G for GarnetAnna S.
Garnets are extremely unique gemstones. Although red garnets are one of the most common and prevalent gems, there’re plenty of other garnet colors: greens, oranges, pinkish oranges, deeply saturated purplish reds, and even some blues!
As we’ve already mentioned, red garnet is one of the most common gems, found on every continent. However, not all garnets are as abundant as the red ones. For example, tsavorite – a green garnet – is much rarer, since it requires unusual chemical conditions to form.
There are other famous garnet varieties: demantoid – a rare and famous green garnet, spessarite – orange garnet, rhodolite – stunning purple-red garnet, tsavorite – green garnet. There is also reddish pyrope, andradite of red, yellow, brown, green and black colors, hessonite (of yellow, orange, orange-red and brown-red shades) and many others.
Moreover, garnets can even exhibit the color-change phenomenon similar to the one in alexandrites.
The word “garnet” comes from the Latin «granatus» meaning “seedlike” in reference to a pomegranate.
Thousands of years ago, red garnet necklaces adorned the necks of Egypt’s pharaohs, and were entombed with their mummified corpses as prized possessions for the afterlife.
Then, in ancient Rome, rings with carved garnets were used to stamp the wax that secured important documents.
Centuries later, in Roman scholar Pliny’s time (23 to 79 AD), red garnets were among the most widely traded gems. In the Middle Ages, red garnet was favored by clergy and nobility. In the 18th and 19th centuries garnets were frequently used for Victorian epoch jewelry.
Nowadays, garnets are still a popular and inspiring choice for gem lovers and jewelry designers!
People believe that garnets have the power to shield their wearers from any harm. For example, Saxon and Celtic kings favored garnet inlaid jewelry. Native American healers believed that garnets had protective powers against injuries and poisonings. Moreover, according to Judeo-Christian tradition, King Solomon wore garnets for a battle. During the Crusades, Christian and Muslim warriors also wore garnets.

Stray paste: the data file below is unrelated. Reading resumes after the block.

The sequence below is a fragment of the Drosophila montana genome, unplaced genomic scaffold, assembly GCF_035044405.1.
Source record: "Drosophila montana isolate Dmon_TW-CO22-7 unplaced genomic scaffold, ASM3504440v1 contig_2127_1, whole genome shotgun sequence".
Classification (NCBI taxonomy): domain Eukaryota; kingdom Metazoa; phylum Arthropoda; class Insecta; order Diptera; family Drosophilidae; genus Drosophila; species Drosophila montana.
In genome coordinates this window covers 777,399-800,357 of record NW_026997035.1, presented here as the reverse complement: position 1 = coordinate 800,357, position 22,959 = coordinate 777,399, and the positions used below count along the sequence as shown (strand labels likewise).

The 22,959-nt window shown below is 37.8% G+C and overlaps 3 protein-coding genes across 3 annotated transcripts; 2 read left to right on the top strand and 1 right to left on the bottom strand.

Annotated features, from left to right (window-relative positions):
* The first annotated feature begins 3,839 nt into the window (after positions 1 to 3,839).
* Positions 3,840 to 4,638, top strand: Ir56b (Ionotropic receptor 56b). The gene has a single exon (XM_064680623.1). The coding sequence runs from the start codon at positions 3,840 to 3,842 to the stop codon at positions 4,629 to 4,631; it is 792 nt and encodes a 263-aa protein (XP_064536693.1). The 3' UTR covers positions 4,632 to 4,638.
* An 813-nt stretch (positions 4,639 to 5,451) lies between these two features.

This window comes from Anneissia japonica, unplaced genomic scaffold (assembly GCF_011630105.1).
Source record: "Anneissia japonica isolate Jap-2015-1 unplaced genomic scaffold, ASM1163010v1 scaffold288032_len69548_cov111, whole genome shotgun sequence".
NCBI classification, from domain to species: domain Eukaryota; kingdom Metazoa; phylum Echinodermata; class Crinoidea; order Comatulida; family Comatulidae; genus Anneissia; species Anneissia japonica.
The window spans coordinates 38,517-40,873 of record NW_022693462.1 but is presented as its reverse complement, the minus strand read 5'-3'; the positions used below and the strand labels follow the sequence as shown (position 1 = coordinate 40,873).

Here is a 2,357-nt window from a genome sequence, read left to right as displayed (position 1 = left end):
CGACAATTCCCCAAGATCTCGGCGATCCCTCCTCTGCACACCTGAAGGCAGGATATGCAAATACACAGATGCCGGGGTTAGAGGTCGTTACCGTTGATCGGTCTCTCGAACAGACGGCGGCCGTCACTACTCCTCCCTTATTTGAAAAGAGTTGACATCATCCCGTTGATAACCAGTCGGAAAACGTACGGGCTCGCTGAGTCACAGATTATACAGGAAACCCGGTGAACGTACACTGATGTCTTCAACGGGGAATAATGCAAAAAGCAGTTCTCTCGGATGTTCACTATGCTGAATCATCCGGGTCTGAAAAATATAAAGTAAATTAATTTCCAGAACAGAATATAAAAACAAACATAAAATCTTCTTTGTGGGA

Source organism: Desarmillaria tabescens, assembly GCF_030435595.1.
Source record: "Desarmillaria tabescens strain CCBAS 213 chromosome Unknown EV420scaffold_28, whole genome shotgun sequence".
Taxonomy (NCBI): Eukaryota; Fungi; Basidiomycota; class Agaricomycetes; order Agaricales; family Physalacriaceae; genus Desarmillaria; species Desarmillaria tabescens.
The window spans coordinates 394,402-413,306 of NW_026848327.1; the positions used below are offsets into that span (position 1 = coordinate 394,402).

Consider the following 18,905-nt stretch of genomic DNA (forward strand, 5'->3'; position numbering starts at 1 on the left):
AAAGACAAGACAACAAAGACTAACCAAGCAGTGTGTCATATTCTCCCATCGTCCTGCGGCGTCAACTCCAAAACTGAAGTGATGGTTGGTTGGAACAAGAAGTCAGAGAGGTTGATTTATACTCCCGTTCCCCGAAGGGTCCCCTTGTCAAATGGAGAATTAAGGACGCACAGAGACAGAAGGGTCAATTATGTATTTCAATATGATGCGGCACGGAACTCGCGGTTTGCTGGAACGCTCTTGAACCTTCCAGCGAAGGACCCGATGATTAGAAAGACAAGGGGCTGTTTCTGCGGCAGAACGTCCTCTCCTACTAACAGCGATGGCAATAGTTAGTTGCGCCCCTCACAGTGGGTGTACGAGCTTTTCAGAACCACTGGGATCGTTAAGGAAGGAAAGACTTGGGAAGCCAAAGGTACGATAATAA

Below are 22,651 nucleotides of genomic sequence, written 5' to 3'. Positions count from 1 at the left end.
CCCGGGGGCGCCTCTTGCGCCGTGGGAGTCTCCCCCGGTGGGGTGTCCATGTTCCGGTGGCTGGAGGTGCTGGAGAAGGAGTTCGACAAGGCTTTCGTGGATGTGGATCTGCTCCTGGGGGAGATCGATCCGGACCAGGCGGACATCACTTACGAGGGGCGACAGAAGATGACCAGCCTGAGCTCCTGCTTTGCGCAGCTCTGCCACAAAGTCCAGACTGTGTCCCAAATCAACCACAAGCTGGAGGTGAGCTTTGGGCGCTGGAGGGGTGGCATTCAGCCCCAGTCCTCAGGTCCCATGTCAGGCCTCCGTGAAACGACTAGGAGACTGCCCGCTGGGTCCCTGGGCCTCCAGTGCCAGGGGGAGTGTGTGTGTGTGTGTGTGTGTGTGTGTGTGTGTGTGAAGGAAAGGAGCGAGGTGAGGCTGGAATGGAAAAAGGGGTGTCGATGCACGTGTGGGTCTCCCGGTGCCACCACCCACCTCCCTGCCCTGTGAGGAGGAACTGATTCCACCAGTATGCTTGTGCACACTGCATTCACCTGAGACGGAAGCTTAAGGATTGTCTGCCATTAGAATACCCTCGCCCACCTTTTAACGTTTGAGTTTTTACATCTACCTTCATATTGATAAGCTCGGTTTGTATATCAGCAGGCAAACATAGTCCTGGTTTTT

Garnets exist in all colors – you may choose one (or several) that you like. Just like with all the other gems, the richer and purer the color, the higher its cost and the more valuable the gem itself.
Garnet clarity depends on its type. For example, red garnets (almandine, pyrope, and rhodolite) typically do not have eye-visible inclusions. Some orange garnets (like spessartine and hessonite) often have eye-visible inclusions. Demantoids typically have a horsetail inclusion that looks like an exploded firework. Such a horsetail inclusion is regarded as the most reliable evidence of demantoid’s Russian origin. The presence of such a beautiful horsetail indicates the rarity and uniqueness of the gemstone.
Many garnets (especially the red ones) are cut into standard shapes and sizes. Expensive garnets (like tsavorite) are cut into shapes that allow more of the weight to be retained from the rough stone. Demantoids are often cut in ways that allow the best possible display of their unique beauty.
Garnets are found in all sizes and weights. Some garnets, like demantoid and tsavorite, are commonly found in smaller sizes, so their value goes up with the size. Other garnets, like almandine, are far more common in larger sizes so there’s no dramatic rise in value as size increases.
“Talking about Garnets, it is worth paying special attention to such varieties as Demantoid and Tsavorite. There are very rare gems of incredible green shades with a price that often reaches several tens of thousands per carat.
Just as an example: in 2021, at the Hong Kong auction, the Demantoid Garnet and Diamond Ring and Earrings were sold for $48,000. As you see, these gems are definitely worth looking at”.